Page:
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Am Fam Physician. 2002;66(8):1391

“To err is human…” Obtaining timely and accurate information from patients may be difficult if paper diaries are used, reveals a study published in BMJ. Researchers gave 80 patients with chronic pain either a handheld computer or a paper diary and asked them to answer questions about their symptoms at certain times during the day. Paper diaries were secretly equipped with electronic “spies” that recorded the time each entry was made. Study results showed that although a 90 percent compliance rate was reported by the paper diarists, in reality, only 11 percent completed their diary entries within a time range determined acceptable by researchers. By comparison, electronic diaries had an actual compliance rate of 94 percent.

Have milk, will travel. According to Internal Medicine News, relief from traveler's diarrhea could be found in the equivalent of three cups of milk. Presented at Digestive Disease Week, results from the study of 32 men showed that after being infected with enterotoxigenic Escherichia coli, participants who received a diet laden with milk products had only one day of diarrhea compared with those on a low-calcium diet, who were ill for two days. Calcium may have promoted a more competitive environment for the E. coli in the gut by increasing populations of lactobacilli.

A buffet experiment described in Nature may help you fight the urge to eat all that you can eat. Volunteers helped themselves to one third less food from an all-you-can-eat buffet after being injected with PYY3–36, a hormone made by the bowel when it is filled with food. Researchers propose that PYY3–36 then travels to the hypothalamus, shutting down the nerves that trigger eating. A dose of the hormone equivalent to that released during a big meal has been shown to suppress the appetite in mice and humans for up to 12 hours.

People diagnosed with depression may be more likely to develop Parkinson's disease, according to a study published in Neurology. The retrospective cohort study conducted in the Netherlands compared the incidence of Parkinson's disease in 1,358 persons diagnosed with depression during a 15-year period with 67,570 never-depressed persons who were born in the same year. At the end of the 25-year follow-up period, researchers found that depressed persons were three times more likely to develop Parkinson's disease than those who were not depressed.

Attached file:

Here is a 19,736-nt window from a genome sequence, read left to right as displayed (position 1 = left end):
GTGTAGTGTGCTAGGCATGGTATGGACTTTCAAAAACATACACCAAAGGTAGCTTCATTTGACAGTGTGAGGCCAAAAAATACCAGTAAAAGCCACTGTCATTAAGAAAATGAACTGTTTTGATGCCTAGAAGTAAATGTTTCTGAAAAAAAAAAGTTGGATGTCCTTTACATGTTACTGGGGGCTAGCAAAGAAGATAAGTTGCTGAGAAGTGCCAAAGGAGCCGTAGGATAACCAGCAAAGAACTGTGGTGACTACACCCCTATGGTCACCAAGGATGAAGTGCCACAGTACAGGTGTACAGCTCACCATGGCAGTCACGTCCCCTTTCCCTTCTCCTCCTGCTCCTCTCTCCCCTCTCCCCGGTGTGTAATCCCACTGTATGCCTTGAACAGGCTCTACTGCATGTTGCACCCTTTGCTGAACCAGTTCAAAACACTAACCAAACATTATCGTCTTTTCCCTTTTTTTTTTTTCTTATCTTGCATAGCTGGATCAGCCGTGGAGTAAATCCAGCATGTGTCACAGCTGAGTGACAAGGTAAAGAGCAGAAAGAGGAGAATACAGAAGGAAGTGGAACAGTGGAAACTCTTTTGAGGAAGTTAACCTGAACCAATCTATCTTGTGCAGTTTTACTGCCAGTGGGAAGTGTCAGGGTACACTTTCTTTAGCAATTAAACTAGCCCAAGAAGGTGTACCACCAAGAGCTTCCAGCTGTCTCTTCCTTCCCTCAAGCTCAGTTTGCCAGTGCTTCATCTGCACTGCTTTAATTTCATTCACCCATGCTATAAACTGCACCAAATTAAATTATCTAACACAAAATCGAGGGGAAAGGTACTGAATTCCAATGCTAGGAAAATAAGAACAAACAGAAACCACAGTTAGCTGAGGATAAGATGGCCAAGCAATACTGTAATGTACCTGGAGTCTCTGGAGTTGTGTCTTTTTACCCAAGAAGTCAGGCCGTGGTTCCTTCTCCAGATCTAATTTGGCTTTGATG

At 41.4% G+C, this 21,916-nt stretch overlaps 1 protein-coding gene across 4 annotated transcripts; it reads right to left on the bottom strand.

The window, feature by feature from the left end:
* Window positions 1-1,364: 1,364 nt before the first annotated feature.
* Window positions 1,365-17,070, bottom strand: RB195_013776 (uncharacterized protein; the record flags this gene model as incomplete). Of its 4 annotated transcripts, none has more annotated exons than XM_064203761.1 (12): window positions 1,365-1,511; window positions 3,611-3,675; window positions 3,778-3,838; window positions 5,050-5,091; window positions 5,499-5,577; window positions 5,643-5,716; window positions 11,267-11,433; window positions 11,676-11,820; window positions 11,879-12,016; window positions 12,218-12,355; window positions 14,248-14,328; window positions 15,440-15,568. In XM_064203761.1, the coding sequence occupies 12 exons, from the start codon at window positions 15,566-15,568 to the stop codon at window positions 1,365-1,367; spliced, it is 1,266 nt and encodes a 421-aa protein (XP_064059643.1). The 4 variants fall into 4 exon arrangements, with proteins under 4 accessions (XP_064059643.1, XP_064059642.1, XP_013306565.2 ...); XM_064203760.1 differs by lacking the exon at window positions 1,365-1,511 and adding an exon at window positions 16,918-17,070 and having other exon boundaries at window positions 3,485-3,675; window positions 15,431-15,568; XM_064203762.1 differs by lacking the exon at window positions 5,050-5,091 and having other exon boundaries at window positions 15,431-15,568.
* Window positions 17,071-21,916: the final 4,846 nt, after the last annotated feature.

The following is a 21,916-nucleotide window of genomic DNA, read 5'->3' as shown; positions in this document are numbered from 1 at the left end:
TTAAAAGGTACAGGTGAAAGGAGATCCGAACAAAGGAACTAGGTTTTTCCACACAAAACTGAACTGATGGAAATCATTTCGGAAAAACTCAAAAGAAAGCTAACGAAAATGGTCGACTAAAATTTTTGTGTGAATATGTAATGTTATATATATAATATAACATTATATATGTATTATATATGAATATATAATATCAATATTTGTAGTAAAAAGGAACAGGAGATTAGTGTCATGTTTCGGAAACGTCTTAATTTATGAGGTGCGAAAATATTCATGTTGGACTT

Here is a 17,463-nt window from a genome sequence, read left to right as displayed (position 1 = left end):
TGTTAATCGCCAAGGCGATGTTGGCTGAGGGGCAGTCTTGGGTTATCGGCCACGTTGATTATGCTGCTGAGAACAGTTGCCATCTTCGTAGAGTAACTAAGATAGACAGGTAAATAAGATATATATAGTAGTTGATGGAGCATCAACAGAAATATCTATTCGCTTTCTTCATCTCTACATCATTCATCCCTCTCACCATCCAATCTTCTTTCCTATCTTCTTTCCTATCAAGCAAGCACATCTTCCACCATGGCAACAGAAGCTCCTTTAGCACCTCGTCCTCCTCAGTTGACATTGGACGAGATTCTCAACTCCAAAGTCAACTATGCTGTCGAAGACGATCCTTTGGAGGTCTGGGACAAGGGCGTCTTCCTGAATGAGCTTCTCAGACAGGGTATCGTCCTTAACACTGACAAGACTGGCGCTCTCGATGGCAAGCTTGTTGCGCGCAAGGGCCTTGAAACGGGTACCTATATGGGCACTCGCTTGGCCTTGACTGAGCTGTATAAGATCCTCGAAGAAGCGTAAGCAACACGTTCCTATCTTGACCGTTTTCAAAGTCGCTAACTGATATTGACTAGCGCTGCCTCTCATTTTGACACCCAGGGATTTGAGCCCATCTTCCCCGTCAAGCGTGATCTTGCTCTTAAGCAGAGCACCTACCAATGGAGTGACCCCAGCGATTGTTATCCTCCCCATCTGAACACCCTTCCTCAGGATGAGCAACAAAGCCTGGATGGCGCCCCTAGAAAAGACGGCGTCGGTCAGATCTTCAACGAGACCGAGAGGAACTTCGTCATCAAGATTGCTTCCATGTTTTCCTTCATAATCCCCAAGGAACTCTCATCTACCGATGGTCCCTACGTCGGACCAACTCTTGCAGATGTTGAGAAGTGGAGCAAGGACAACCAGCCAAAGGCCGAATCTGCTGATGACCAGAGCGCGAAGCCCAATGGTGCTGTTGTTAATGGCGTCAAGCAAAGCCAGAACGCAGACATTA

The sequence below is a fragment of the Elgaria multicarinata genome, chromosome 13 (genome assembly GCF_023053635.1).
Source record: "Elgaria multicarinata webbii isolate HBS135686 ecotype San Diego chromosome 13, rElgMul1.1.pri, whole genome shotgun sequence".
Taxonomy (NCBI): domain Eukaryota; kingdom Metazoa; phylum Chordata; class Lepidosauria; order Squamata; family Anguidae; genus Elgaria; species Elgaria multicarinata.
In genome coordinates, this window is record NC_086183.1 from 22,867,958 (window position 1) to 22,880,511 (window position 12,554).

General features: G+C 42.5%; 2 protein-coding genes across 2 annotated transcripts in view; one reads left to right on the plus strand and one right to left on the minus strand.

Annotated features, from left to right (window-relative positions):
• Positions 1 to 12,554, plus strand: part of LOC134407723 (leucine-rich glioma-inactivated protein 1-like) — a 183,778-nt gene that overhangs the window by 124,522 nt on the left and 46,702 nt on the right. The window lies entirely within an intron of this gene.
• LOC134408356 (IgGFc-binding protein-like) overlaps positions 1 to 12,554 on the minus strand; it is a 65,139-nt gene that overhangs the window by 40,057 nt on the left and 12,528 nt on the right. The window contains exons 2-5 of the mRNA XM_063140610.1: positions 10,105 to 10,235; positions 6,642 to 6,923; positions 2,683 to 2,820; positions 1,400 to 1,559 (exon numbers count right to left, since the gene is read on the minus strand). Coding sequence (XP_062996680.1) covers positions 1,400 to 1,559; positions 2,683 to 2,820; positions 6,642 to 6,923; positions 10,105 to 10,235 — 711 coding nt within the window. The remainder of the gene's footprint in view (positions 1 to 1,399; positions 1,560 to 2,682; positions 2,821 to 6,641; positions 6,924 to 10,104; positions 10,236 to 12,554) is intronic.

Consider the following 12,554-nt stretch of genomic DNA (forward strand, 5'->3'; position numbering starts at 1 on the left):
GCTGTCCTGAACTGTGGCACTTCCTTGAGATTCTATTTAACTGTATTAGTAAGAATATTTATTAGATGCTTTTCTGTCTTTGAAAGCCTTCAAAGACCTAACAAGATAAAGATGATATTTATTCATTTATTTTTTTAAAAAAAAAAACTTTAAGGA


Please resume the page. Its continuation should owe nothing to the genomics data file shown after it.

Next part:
Is someone's snoring keeping you up at night? According to Newsweek, one half of men and one quarter of women over the age of 50 snore, so you aren't alone. The incidence of snoring increases with age, weight gain, and loss of muscle. Although there are devices and surgical procedures that can quiet a chronic snorer, weight loss is a less invasive and still effective alternative.

From an unusual case comes a cautionary tale about the dangers of wound licking. According to a case report published in the New England Journal of Medicine, a 42-year-old man developed necrotizing fasciitis after licking a thumb laceration. Three days after the incident, the man, who had type 1 diabetes mellitus, was admitted to the hospital with fever, pain, swelling at the site of injury, leukocytosis, and a high serum glucose level. Although surgery and treatment with intravenous antibiotics quickly controlled the infection, his distal phalanx later required amputation. An aerobic bacterial culture taken from the wound revealed numerous microorganisms normally found in the oropharynx, confirming that wound licking had occurred.

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